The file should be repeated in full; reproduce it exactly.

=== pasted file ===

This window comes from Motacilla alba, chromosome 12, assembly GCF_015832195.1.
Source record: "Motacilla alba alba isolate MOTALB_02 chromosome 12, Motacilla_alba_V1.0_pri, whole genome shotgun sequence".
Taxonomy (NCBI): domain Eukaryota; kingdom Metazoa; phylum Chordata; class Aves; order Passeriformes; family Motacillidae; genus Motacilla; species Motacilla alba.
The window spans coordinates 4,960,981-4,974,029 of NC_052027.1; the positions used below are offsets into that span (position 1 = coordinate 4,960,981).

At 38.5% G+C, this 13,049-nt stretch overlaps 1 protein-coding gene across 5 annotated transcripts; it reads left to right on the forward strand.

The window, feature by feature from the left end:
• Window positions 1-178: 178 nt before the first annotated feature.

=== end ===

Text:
This window comes from Motacilla alba, chromosome 12, assembly GCF_015832195.1.
Source record: "Motacilla alba alba isolate MOTALB_02 chromosome 12, Motacilla_alba_V1.0_pri, whole genome shotgun sequence".
Taxonomy (NCBI): domain Eukaryota; kingdom Metazoa; phylum Chordata; class Aves; order Passeriformes; family Motacillidae; genus Motacilla; species Motacilla alba.
The window spans coordinates 4,960,981-4,974,029 of NC_052027.1; the positions used below are offsets into that span (position 1 = coordinate 4,960,981).

At 38.5% G+C, this 13,049-nt stretch overlaps 1 protein-coding gene across 5 annotated transcripts; it reads left to right on the forward strand.

The window, feature by feature from the left end:
• Window positions 1-178: 178 nt before the first annotated feature.